Osher at Dartmouth welcomes Kathleen Jamieson, author of Cyberwar: How Russian Hackers and Trolls Helped Elect a President: What We Don't, Can't, and Do Know
The question of how Donald Trump won the 2016 election looms over his presidency. In particular, were the 78,000 voters who gave him an Electoral College victory affected by the Russian trolls and hackers? In Cyberwar, Kathleen Hall Jamieson marshals the troll posts, unique polling data, analyses of how the press used hacked content, and a synthesis of half a century of media effects literature to argue that, although not certain, it is probable that the Russians helped elect the 45th president of the United States. Cyberwar closes with a warning: the country is ill-prepared to prevent a sequel.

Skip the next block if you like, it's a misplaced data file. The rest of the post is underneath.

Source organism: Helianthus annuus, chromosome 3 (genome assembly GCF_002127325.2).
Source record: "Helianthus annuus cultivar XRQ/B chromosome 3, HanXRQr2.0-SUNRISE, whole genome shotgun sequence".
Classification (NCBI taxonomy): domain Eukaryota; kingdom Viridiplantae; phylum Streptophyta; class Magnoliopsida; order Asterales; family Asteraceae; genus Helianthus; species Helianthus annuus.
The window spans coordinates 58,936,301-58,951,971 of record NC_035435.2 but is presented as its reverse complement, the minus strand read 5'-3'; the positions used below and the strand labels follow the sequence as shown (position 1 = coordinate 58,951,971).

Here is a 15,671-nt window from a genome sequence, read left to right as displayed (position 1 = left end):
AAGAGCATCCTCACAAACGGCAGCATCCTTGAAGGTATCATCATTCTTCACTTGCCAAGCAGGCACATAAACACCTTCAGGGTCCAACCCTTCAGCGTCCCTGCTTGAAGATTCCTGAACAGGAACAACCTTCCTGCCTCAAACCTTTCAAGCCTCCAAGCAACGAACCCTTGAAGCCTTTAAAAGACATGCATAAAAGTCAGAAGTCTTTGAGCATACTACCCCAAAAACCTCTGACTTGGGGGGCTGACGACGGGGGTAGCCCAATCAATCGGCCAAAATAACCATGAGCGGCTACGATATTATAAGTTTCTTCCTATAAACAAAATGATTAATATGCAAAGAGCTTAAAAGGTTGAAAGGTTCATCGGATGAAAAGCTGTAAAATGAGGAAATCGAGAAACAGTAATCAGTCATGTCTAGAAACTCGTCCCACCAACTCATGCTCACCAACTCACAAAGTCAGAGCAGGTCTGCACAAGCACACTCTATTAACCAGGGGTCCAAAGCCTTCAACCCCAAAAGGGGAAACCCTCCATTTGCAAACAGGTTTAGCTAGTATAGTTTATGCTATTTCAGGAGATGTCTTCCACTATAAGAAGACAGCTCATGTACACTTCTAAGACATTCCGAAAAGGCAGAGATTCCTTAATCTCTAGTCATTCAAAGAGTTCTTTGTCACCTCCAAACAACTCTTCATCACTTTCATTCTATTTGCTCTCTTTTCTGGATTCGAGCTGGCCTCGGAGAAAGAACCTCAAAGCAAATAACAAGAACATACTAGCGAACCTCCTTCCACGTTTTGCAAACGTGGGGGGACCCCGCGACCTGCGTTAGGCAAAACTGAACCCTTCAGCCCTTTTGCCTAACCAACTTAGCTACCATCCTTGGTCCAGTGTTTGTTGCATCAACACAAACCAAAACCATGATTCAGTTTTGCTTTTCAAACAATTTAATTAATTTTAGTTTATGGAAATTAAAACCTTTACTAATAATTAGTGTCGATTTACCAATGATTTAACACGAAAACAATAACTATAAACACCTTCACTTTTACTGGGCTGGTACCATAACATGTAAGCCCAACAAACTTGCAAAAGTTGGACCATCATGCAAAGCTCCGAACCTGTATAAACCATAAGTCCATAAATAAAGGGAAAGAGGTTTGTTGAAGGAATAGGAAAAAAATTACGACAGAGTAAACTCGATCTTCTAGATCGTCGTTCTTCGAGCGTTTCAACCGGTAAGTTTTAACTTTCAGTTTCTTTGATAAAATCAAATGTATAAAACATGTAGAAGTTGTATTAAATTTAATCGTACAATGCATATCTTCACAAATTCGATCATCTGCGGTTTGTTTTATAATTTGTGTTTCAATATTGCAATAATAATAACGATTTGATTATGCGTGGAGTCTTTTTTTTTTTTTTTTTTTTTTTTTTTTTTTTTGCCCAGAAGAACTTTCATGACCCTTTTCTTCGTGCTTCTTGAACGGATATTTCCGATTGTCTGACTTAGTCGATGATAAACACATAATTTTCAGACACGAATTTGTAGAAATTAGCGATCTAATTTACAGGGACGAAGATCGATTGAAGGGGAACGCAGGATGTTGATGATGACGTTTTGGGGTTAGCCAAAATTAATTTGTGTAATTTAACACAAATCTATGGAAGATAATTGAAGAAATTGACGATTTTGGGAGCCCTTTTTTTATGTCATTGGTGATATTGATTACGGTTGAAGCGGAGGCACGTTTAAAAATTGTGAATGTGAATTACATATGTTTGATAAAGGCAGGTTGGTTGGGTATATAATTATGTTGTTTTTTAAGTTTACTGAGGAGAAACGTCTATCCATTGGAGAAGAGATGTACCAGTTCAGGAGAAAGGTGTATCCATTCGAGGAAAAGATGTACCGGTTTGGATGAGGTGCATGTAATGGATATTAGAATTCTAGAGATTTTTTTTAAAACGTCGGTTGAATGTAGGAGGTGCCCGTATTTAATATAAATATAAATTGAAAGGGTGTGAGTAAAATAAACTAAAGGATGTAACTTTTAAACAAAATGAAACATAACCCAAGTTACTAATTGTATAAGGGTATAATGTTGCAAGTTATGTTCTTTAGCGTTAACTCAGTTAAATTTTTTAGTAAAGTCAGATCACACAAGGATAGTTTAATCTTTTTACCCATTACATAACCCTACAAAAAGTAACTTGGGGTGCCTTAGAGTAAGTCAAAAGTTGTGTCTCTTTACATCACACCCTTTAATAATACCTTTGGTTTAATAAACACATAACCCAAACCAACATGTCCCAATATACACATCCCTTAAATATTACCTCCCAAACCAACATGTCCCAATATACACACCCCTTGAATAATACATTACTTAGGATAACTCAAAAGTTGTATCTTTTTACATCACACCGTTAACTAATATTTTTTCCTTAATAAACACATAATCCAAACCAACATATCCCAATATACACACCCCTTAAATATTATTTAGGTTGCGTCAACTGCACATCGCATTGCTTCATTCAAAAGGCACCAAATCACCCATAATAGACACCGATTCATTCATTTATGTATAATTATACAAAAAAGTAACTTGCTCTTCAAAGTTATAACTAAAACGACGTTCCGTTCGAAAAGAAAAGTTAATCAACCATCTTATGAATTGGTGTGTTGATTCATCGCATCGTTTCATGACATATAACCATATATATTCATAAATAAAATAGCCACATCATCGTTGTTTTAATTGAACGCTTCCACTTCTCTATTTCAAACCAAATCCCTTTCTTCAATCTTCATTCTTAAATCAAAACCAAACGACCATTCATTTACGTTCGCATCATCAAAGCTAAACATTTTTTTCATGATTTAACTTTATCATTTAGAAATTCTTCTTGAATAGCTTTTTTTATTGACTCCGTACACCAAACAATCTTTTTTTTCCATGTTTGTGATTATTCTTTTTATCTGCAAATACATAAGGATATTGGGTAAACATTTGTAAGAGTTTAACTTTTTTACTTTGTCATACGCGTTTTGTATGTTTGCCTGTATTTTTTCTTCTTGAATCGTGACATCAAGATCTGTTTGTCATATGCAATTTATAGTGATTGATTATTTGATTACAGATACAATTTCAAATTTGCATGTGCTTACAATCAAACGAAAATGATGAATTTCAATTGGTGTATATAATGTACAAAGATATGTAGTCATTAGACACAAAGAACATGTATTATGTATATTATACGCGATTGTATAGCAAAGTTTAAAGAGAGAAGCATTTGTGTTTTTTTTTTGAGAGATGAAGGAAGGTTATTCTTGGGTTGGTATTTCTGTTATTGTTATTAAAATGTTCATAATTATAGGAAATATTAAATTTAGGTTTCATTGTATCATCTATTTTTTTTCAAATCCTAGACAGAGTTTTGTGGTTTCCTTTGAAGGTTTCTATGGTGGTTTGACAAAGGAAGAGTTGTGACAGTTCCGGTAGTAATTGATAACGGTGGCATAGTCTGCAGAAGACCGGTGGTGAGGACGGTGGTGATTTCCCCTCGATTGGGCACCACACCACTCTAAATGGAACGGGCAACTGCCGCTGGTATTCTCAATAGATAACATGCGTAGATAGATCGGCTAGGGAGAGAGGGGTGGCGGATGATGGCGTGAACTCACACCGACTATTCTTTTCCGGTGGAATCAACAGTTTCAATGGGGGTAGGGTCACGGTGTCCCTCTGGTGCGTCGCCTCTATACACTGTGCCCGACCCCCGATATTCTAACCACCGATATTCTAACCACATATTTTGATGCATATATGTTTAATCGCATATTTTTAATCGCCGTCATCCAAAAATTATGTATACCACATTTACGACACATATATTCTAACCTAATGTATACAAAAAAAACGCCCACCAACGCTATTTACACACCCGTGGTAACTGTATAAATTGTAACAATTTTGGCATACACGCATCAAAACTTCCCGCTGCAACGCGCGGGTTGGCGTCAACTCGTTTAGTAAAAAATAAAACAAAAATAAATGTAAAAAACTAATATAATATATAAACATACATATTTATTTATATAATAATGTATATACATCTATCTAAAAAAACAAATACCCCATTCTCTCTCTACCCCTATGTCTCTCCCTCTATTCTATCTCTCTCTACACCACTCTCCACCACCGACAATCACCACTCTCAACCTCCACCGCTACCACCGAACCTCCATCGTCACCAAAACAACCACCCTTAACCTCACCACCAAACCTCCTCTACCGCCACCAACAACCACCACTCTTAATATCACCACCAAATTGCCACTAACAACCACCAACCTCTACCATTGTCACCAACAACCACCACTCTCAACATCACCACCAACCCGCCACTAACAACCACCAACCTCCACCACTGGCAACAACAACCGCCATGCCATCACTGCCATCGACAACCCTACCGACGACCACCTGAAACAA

Kathleen Hall Jamieson is Elizabeth Ware Packard Professor at Annenberg School for Communication of the University of Pennsylvania and Director of its Annenberg Public Policy Center and an award-winning scholar. She has authored many books, including Packaging the Presidency, Eloquence in an Electronic Age, Spiral of Cynicism (with Joseph Cappella), and The Obama Victory (with Kate Kenski and Bruce Hardy).
"A meticulous analysis of online activity during the 2016 campaign makes a powerful case that targeted cyberattacks by hackers and trolls were decisive." - Jane Mayer, The New Yorker
Free and open to the public.
The question of how Donald Trump won the 2016 election looms over his presidency. In particular, were the 78,000 voters who gave him an Electoral College victory affected by the Russian trolls and hackers? Trump has denied it. So has Vladimir Putin. Others cast the answer as unknowable.